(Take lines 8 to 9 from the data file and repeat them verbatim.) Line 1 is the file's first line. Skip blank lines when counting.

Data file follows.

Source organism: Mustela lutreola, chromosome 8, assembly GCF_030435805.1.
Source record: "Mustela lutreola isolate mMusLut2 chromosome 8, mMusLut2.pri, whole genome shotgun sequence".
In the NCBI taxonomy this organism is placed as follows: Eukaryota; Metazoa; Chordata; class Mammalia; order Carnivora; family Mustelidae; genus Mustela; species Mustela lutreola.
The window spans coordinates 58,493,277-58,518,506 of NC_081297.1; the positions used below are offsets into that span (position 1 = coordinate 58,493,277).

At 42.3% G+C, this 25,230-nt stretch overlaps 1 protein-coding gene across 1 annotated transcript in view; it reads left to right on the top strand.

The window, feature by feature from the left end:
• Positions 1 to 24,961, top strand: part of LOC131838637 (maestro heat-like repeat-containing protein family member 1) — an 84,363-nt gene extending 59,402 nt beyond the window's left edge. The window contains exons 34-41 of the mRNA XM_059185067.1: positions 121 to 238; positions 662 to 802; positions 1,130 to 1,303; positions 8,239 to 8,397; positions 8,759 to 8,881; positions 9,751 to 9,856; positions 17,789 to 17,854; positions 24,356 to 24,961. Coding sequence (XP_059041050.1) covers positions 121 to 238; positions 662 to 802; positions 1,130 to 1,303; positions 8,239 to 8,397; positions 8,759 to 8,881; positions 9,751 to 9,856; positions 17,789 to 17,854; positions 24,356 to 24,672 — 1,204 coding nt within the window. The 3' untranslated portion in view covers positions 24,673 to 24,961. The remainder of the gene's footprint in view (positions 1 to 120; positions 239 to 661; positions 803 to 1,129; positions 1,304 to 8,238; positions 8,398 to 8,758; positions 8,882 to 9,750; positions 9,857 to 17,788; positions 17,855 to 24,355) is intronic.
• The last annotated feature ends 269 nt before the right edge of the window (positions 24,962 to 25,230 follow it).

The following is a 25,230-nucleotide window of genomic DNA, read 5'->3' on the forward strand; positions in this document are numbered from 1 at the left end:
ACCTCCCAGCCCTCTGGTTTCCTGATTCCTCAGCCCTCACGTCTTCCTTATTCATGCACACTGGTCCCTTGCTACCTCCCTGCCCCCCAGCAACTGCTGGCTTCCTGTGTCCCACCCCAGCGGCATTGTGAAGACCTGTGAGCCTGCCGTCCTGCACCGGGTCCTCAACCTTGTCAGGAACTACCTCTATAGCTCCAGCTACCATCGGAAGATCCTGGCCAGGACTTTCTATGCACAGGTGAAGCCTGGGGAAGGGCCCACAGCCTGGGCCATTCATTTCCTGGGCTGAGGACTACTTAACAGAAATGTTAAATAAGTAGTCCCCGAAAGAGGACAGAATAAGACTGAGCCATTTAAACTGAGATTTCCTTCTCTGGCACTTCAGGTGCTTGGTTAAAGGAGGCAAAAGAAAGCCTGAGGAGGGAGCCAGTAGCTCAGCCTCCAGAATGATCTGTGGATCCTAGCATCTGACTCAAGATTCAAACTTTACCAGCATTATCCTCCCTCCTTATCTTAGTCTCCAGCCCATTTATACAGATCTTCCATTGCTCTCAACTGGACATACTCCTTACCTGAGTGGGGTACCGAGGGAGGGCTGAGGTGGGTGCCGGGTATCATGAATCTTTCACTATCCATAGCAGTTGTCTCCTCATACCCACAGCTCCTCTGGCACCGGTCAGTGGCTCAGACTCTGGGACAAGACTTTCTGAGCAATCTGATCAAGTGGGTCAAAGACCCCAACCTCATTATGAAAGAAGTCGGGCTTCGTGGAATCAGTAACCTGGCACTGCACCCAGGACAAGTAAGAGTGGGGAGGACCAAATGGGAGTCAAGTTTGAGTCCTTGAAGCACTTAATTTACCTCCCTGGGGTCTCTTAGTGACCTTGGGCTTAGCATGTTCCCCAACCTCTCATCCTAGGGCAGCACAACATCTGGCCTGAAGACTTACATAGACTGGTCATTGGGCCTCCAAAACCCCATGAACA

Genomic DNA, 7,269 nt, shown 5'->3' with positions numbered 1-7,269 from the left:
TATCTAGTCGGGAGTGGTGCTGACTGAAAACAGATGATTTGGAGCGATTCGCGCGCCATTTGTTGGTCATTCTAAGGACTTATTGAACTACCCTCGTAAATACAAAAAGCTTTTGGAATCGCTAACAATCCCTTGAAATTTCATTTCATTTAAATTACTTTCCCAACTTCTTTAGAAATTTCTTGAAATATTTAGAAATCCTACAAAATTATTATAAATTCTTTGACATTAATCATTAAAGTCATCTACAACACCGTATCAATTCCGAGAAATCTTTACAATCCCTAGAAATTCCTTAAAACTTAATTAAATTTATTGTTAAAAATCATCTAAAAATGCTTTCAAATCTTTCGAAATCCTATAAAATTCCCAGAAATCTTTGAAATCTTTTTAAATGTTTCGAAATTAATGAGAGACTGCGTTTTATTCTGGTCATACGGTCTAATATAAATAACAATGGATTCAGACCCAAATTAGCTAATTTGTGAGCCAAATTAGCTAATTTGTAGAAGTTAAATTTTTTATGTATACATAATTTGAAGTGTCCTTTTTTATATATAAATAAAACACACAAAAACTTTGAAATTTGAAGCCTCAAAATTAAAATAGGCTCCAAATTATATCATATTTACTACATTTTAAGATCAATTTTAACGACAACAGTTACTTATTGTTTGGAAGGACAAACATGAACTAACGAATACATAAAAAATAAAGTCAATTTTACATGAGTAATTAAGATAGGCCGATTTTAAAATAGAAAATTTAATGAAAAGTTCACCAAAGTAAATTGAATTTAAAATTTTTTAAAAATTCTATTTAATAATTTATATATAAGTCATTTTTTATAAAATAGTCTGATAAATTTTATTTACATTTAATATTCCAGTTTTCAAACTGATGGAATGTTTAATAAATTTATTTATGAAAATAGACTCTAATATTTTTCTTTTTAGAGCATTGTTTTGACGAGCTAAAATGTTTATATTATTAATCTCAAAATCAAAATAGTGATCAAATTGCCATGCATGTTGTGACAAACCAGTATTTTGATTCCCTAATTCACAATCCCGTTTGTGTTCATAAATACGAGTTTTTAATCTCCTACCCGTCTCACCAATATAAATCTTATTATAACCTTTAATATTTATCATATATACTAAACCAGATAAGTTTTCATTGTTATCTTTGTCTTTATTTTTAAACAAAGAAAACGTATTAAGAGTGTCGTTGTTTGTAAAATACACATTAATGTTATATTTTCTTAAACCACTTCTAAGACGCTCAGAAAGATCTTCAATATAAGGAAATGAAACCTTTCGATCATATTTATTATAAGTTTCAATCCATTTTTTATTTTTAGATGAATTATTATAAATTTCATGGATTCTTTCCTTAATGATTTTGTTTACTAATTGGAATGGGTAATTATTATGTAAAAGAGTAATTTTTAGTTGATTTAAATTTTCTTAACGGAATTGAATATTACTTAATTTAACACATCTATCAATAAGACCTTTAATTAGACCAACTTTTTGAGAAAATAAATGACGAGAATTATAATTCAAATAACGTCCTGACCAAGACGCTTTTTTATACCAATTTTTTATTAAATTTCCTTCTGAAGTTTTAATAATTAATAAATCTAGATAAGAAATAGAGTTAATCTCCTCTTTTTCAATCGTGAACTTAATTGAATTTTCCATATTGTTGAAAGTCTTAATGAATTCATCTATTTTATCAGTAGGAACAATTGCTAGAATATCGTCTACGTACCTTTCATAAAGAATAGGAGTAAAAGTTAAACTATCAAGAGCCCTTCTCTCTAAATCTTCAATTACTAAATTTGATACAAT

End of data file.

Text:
• The last annotated feature ends 269 nt before the right edge of the window (positions 24,962 to 25,230 follow it).

The following is a 25,230-nucleotide window of genomic DNA, read 5'->3' on the forward strand; positions in this document are numbered from 1 at the left end: